Volume 80, Number 44 | March 31 - April 6, 2011
West and East Village, Chelsea, Soho, Noho, Little Italy, Chinatown and Lower East Side, Since 1933
Restoring our E.R.
Last week, our editorial staff met with Michael Dowling, president and C.E.O. of North Shore-Long Island Jewish Health System, and Bill Rudin, president of Rudin Management Company, to hear about the unique Center for Comprehensive Care that North Shore-L.I.J. is planning at the O’Toole Building of the former St. Vincent’s Hospital.
With them was Dr. Andrew Sama, head of North Shore-L.I.J.’s 14 hospital emergency departments, which treat 600,000 people annually.
Basically, what North Shore-L.I.J. plans at 12th St. and Seventh Ave. would restore a critical part of the vitally important healthcare safety net that we lost with St. Vincent’s closure last year.
Their plan is to gut the landmarked O’Toole Building and — through adaptive reuse — refit it with a state-of-the-art, 24/7 emergency department, which, at 19,000 square feet, would actually be larger than the former St. Vincent’s emergency department. This would, in fact, be the state’s first free-standing emergency department.
To be absolutely clear: This is not a mere health clinic or an urgent-care center — but a bona fide, full-service emergency department.
It is simply a fact that, in an era of decreasing inpatient hospital beds, the free-standing emergency department is part of the healthcare wave of the future. There are currently more than 220 of these across the country — in at least 16 states — with more than 190 of them sponsored by or affiliated with a hospital.
The St. Vincent’s E.D. saw 20,000 “treat and release” patients per year. Initially, North Shore-L.I.J. expects its E.D. to see 30,000 patients annually, with most of these being treat and release. About 5 to 6 percent of these patients would need admittance to a local hospital, and an ambulance would be on hand to transport them there. Everyone would be seen, regardless of insurance status.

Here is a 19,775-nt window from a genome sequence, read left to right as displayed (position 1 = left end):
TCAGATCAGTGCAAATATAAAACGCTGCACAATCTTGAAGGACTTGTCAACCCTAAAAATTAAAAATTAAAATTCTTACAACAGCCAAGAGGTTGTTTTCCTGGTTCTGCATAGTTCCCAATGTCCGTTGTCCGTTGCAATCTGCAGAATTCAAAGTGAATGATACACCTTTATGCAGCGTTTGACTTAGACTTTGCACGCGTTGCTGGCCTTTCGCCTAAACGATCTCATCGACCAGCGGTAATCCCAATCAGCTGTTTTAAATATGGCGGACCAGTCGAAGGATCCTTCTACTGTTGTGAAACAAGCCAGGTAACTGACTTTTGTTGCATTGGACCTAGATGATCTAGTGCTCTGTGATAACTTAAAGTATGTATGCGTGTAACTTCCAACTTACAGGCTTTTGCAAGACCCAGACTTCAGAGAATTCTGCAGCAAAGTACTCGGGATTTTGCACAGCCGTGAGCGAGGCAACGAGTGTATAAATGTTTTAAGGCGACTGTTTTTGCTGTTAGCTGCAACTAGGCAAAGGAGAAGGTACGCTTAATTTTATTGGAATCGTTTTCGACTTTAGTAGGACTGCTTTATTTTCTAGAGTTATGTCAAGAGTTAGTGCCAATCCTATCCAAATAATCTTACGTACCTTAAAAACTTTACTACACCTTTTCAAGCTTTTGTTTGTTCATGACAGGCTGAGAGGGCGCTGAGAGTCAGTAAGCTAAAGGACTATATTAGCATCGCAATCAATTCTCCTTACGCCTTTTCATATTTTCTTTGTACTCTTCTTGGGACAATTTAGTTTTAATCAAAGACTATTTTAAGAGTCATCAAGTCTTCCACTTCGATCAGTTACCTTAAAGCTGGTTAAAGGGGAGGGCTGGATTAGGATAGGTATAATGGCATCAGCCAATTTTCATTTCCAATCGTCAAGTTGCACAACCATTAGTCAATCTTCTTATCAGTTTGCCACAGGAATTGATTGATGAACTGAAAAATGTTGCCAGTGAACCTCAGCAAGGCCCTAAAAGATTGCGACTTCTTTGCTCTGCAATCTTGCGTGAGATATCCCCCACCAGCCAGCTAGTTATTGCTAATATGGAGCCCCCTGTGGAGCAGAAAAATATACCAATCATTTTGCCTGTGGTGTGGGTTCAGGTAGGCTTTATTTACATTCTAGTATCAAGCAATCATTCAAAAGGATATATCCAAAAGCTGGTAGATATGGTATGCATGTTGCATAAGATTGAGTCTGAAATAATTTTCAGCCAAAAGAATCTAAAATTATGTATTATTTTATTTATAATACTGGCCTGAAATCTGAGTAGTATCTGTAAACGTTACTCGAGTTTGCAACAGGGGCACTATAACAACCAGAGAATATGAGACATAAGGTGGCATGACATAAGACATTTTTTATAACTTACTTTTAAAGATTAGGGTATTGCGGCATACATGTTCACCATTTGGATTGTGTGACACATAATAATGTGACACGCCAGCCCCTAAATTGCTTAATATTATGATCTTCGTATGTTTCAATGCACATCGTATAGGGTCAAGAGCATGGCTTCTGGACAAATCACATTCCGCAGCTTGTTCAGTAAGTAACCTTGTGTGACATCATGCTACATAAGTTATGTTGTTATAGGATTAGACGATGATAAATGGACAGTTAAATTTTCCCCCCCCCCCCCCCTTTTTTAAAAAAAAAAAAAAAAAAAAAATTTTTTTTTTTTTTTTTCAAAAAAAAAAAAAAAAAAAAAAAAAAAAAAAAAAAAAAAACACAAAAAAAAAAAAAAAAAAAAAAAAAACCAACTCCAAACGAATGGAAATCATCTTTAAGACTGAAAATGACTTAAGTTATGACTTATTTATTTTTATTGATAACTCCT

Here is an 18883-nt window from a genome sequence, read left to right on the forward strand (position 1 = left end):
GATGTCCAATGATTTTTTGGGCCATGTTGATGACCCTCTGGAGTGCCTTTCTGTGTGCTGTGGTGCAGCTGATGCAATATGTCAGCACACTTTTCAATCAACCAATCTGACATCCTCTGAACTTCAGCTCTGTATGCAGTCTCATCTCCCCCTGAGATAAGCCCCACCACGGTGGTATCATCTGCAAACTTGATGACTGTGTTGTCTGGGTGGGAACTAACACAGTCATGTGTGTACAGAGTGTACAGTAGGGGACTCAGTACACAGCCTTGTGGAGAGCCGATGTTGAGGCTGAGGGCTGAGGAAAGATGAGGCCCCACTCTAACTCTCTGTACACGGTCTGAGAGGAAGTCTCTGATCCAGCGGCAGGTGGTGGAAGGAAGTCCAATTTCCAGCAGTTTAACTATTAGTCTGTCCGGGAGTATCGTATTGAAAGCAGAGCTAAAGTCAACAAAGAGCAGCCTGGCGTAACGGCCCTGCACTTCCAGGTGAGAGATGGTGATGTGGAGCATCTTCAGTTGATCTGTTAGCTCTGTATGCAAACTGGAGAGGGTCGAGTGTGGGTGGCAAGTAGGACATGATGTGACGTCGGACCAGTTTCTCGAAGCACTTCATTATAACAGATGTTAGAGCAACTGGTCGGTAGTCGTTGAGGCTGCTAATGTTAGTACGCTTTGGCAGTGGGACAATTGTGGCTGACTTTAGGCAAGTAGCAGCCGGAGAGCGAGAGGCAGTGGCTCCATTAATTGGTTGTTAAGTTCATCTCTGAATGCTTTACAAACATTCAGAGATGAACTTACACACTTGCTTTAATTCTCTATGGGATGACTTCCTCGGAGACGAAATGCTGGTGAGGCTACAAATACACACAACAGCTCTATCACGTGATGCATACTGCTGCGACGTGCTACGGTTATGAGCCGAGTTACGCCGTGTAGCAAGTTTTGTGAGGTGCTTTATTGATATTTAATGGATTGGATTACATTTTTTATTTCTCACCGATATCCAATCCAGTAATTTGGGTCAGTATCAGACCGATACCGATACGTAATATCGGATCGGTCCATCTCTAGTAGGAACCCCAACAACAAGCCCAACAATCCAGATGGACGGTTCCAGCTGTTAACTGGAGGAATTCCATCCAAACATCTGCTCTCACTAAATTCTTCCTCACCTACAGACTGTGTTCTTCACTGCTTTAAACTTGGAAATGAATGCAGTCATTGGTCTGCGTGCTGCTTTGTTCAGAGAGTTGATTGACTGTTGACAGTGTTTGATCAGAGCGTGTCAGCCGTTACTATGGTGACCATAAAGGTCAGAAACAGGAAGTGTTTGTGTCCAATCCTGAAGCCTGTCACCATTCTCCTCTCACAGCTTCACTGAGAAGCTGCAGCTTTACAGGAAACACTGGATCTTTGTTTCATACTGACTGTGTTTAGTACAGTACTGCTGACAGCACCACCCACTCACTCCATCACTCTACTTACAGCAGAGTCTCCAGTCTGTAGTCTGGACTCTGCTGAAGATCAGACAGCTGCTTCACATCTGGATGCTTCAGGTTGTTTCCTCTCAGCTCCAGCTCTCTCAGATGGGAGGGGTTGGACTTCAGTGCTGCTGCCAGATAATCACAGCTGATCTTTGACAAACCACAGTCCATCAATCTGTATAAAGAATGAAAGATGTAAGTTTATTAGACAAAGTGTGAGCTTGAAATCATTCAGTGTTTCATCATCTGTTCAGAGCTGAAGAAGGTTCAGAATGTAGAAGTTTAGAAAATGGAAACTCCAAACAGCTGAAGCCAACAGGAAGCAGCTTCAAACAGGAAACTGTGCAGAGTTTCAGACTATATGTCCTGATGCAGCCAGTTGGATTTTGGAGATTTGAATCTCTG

Conditions that would be treated include chest pain and cardiac symptoms, early-onset stroke, fractures and joint injuries, motor vehicle injuries, severe cuts and burns, occupational and sports injuries and mental health issues, among others.
There would be imaging services, such as X-rays, CAT scans, M.R.I.’s and ultrasound. The center would also offer elective surgery, to repair a shoulder rotator cuff or remove a mole, for example.
The Comprehensive Care Center, generally, would not treat patients with severe trauma (gunshot wounds, major motor vehicle accidents or open fractures, for example) or requiring immediate surgical or cardiac interventions.
The center would employ 400 full-time workers — with the E.D. exclusively staffed by physicians certified in adult or pediatric emergency medicine — and would be a division of Lenox Hill Hospital. All these employees would also obviously be a lifesaver for nearby businesses devastated by St. Vincent’s closing. An urgent-care center, by contrast, only has a handful of employees.
North Shore-L.I.J. has drawn up preliminary plans for several floors of the 160,000-square-foot O’Toole Building. But they’ve left the second floor, with 13,500 square feet, unprogrammed; Dowling said they want to consult with the community to hear what uses they would like for this floor. Perhaps it might be for local doctors’ offices, he said. When the community health needs assessment is done in May, a clearer picture might emerge for this space.
We’d like nothing short of a full-service hospital restored in Greenwich Village. The reality is, that’s not going to happen.
In a time of shrinking healthcare, this Comprehensive Care Center with a full-service E.D., run by a top regional hospital network, would go a long way toward helping meet our neighborhood’s healthcare needs.